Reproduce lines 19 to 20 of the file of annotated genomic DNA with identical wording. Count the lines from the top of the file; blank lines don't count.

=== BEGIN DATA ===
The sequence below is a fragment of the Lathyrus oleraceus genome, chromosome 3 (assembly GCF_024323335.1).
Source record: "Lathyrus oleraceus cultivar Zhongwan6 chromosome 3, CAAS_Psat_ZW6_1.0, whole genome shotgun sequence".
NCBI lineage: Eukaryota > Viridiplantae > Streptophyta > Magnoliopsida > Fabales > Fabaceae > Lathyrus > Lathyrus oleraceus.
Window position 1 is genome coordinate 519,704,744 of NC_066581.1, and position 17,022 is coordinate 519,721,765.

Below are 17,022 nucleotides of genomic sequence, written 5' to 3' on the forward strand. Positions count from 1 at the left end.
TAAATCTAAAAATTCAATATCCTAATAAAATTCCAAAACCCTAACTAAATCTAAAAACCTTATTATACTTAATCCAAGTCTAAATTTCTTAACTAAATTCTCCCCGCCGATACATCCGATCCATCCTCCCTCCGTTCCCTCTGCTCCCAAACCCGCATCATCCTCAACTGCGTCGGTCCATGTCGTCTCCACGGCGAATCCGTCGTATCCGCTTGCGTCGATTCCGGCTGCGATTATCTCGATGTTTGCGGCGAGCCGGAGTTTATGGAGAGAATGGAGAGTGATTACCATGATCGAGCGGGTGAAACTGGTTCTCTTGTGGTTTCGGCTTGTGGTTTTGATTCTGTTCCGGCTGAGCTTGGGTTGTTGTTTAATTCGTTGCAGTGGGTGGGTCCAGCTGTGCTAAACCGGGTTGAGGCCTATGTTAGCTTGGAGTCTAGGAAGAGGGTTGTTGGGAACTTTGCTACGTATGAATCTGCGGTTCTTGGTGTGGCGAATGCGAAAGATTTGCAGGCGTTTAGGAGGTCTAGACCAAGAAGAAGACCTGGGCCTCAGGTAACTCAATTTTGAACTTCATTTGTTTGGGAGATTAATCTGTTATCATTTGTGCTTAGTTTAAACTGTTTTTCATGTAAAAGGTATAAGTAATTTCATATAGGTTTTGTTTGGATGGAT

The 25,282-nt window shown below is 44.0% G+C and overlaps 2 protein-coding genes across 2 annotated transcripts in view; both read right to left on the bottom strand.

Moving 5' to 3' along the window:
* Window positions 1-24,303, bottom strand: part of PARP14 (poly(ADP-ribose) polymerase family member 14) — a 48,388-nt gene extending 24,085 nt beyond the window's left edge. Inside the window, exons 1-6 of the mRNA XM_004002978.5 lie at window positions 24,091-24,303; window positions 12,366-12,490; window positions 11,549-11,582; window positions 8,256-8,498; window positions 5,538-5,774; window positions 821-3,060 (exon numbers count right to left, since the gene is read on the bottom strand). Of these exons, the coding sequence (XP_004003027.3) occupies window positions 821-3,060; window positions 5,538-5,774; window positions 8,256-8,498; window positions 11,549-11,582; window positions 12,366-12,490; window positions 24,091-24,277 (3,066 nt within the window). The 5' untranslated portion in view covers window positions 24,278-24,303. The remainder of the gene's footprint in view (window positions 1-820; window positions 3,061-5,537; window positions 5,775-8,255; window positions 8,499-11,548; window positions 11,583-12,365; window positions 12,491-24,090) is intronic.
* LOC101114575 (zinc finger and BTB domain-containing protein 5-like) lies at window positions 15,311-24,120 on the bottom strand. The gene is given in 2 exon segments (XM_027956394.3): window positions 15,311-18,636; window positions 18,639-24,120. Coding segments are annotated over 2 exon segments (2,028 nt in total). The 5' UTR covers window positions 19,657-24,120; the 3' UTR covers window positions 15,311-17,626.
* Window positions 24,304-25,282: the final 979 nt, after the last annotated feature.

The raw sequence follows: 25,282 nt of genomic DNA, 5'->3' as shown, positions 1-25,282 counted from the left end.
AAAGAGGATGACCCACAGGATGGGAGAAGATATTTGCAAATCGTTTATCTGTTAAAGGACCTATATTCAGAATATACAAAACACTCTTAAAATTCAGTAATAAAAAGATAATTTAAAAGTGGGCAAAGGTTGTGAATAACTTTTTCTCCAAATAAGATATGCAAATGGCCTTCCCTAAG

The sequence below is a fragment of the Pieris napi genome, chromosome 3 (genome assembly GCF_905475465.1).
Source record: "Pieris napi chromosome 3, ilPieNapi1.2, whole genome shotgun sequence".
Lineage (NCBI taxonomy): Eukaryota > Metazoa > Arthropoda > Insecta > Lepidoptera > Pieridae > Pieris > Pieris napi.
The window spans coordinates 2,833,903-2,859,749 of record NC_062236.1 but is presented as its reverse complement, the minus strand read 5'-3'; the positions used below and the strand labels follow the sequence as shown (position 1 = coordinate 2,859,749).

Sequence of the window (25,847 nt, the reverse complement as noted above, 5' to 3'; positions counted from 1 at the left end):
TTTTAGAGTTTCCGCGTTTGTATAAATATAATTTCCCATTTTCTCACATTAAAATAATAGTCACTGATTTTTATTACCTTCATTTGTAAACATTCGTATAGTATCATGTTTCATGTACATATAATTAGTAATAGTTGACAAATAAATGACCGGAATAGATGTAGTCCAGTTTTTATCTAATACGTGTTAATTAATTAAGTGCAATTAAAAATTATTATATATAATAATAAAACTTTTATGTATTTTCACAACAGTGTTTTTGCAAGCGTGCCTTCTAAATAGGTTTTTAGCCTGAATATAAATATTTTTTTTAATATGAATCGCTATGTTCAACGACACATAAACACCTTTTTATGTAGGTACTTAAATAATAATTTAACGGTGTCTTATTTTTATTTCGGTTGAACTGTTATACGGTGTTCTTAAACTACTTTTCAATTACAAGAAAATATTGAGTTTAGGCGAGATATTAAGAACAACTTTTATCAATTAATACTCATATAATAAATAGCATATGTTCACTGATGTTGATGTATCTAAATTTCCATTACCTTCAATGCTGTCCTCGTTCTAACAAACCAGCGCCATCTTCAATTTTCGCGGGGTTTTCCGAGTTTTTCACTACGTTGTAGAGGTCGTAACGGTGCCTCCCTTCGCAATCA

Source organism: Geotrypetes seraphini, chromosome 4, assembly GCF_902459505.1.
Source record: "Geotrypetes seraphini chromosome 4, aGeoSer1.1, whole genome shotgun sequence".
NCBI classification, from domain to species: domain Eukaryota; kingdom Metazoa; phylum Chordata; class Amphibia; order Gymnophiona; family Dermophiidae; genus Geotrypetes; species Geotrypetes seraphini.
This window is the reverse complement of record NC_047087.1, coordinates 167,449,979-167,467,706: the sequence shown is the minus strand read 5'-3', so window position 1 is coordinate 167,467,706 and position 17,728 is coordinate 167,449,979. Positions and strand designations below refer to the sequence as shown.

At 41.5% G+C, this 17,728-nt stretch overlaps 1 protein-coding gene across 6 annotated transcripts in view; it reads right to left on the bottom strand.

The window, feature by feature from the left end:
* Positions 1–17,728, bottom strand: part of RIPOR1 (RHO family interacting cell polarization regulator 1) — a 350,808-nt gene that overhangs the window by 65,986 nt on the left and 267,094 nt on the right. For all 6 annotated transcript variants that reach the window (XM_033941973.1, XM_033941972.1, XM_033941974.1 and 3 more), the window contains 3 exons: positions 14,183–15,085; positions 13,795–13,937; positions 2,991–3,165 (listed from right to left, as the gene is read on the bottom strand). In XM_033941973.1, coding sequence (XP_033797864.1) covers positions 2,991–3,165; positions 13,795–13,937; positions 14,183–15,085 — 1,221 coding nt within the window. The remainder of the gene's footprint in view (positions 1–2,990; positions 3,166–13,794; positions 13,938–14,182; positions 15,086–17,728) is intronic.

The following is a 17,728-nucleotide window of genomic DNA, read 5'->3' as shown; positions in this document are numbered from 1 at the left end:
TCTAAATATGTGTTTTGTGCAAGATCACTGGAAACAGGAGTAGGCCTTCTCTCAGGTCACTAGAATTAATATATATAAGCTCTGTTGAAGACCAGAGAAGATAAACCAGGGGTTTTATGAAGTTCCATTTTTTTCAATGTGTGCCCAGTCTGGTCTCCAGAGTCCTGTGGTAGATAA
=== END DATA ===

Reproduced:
TTTTAGAGTTTCCGCGTTTGTATAAATATAATTTCCCATTTTCTCACATTAAAATAATAGTCACTGATTTTTATTACCTTCATTTGTAAACATTCGTATAGTATCATGTTTCATGTACATATAATTAGTAATAGTTGACAAATAAATGACCGGAATAGATGTAGTCCAGTTTTTATCTAATACGTGTTAATTAATTAAGTGCAATTAAAAATTATTATATATAATAATAAAACTTTTATGTATTTTCACAACAGTGTTTTTGCAAGCGTGCCTTCTAAATAGGTTTTTAGCCTGAATATAAATATTTTTTTTAATATGAATCGCTATGTTCAACGACACATAAACACCTTTTTATGTAGGTACTTAAATAATAATTTAACGGTGTCTTATTTTTATTTCGGTTGAACTGTTATACGGTGTTCTTAAACTACTTTTCAATTACAAGAAAATATTGAGTTTAGGCGAGATATTAAGAACAACTTTTATCAATTAATACTCATATAATAAATAGCATATGTTCACTGATGTTGATGTATCTAAATTTCCATTACCTTCAATGCTGTCCTCGTTCTAACAAACCAGCGCCATCTTCAATTTTCGCGGGGTTTTCCGAGTTTTTCACTACGTTGTAGAGGTCGTAACGGTGCCTCCCTTCGCAATCA

Source organism: Geotrypetes seraphini, chromosome 4, assembly GCF_902459505.1.